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When Nothing Goes to Waste: the Mystery of Obsessive Hoarding


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VOICE ONE:

This is SCIENCE IN THE NEWS, in VOA Special English. I’m Faith Lapidus.

VOICE TWO:

And I’m Bob Doughty. On our program this week, we tell about a mental disorder called Compulsive hoarding syndrome. It is more than a health disorder. It also is a public safety issue.

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VOICE ONE:

Millions of people in the United States are enjoying the return of spring. During this season, many Americans do what is known as “spring cleaning.” They open the windows of their homes to let in fresh air. They use cleaning products that make their homes smell nice. And, they organize their belongings.

Some Americans have developed a strong interest in cleaning up their homes. This also can be called removing clutter. Clutter is a disorganized collection of things. To remove clutter means to throw away the things you do not want. Then, organize the things you have decided to keep.

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In recent years, it has become easy to find information on how to attack clutter. There are books, magazines and even television programs on the subject. Specialty stores sell containers, boxes and shelves for storing things around the house.

Some Americans pay people to come to their home to remove clutter. Such people provide advice on what to keep and what to throw away.

They also help with organizing things. However, their services can be costly. The services of a professional organizer can cost between forty dollars and two hundred dollars an hour.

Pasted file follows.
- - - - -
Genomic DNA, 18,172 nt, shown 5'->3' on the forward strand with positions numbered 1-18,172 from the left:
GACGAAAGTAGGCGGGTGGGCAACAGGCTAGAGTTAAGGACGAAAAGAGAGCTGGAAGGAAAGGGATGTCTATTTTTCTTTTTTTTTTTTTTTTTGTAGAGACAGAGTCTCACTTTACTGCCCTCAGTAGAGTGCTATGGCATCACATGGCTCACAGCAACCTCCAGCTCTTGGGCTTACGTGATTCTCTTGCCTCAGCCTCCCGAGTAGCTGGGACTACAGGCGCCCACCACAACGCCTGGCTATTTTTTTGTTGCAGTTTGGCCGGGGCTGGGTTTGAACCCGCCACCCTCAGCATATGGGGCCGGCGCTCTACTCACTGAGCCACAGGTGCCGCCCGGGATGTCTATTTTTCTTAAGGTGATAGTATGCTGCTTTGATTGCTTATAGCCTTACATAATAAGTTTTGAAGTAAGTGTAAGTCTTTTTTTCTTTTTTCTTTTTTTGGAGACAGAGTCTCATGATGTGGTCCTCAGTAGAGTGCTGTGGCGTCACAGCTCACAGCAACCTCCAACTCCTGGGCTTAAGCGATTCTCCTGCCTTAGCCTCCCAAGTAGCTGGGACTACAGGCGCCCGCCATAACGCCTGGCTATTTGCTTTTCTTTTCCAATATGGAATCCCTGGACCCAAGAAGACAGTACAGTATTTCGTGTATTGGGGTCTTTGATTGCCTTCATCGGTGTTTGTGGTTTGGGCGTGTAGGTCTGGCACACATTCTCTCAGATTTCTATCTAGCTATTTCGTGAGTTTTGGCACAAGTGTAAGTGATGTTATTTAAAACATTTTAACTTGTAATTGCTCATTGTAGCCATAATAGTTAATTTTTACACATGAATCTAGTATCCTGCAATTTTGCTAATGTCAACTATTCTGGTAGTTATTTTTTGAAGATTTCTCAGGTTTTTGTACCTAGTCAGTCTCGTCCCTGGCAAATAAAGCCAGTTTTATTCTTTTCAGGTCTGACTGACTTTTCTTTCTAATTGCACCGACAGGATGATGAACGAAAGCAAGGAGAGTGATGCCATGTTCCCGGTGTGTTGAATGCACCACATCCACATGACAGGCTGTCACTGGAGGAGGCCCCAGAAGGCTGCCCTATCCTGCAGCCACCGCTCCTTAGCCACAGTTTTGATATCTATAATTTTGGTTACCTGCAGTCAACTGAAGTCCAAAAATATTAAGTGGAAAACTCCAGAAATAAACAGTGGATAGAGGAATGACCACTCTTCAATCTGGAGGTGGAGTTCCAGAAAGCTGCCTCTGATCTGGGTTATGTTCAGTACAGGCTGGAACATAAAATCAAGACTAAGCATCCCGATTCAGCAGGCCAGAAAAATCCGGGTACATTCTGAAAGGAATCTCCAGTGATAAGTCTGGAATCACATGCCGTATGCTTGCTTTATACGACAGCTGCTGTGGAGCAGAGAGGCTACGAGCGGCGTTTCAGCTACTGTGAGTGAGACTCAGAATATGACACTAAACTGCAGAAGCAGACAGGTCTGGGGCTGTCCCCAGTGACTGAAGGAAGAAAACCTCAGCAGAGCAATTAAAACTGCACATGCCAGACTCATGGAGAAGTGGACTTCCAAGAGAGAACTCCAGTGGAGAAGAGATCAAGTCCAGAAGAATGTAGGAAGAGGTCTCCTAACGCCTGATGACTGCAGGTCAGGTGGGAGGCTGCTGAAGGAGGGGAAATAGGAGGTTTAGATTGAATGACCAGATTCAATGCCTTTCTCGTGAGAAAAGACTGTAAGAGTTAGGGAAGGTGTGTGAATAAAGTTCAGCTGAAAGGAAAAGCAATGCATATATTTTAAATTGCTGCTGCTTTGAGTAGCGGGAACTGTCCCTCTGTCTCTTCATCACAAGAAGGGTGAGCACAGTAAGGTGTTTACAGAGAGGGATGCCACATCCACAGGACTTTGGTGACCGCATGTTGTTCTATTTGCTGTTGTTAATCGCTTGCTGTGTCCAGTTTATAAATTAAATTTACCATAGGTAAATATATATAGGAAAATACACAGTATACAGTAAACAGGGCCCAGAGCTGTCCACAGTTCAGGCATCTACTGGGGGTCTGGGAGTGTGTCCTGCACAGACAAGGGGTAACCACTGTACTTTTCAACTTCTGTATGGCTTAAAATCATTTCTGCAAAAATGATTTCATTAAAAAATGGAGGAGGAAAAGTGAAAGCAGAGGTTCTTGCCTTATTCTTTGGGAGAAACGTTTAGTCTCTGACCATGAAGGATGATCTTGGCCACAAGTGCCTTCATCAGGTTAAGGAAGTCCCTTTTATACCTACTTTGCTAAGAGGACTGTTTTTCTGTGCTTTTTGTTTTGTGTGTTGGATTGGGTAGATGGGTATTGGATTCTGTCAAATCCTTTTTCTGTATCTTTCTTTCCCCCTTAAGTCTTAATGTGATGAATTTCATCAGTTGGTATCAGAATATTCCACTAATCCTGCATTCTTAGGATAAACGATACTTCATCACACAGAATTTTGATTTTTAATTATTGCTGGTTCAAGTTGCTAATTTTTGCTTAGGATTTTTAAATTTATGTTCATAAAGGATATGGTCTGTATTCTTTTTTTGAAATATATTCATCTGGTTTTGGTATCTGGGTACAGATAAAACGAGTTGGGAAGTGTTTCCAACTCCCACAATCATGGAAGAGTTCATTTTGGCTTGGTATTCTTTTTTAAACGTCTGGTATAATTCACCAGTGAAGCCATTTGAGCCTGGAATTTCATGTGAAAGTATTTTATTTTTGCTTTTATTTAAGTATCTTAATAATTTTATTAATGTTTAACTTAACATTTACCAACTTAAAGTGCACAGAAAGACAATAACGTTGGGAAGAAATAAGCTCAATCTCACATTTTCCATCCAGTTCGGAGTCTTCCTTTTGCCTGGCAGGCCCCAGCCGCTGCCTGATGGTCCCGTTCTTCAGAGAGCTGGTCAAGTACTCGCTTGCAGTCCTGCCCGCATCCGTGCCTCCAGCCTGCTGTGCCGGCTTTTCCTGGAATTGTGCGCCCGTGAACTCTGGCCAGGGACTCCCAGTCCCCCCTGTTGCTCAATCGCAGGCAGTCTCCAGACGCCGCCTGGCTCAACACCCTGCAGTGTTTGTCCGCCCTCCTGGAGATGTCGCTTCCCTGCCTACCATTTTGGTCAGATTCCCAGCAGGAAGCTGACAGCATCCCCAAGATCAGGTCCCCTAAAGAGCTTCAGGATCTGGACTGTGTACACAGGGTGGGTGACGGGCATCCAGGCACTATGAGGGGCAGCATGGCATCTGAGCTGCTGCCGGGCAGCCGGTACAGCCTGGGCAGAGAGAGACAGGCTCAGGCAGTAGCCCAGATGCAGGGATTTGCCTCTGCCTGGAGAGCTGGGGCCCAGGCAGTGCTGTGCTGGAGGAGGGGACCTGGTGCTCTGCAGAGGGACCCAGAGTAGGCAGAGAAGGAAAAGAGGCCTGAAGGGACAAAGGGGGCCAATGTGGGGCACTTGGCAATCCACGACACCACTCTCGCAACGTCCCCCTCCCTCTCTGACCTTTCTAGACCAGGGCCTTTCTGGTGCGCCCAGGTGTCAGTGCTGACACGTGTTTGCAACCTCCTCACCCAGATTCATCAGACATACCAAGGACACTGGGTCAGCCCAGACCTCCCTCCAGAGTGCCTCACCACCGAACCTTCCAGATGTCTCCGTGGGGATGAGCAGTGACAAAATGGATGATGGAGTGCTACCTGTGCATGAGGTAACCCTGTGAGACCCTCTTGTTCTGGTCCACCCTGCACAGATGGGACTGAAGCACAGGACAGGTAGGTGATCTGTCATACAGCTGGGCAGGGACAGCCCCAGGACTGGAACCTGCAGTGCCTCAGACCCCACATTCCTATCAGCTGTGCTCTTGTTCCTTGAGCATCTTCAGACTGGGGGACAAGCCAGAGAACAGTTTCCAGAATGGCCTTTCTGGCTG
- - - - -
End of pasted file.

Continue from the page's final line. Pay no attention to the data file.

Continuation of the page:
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Some people have serious problems with clutter. They suffer a mental disorder called compulsive hoarding syndrome. Hoarding is the gathering of objects and not being able to throw them away. Most people would say the objects are useless or worthless. However, the hoarder considers them things that could be useful some day. He or she may develop an emotional connection to such things.

Hoarders are afraid to throw away things. Yet, they continue to bring more and more objects into their homes. They may save things such as newspapers, clothing, old food and even animals.

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Hoarders live among so much clutter it may endanger their physical health. Dirt, insects, and bacteria that form over a period of time can cause sickness.

Safety experts say the homes of hoarders often are unsafe. A room filled with newspapers, for example, can cause floor supports to break down. In many cases, a room is filled from top to bottom with useless things. There is only a small space to walk from one end of the room to the other.

VOICE ONE: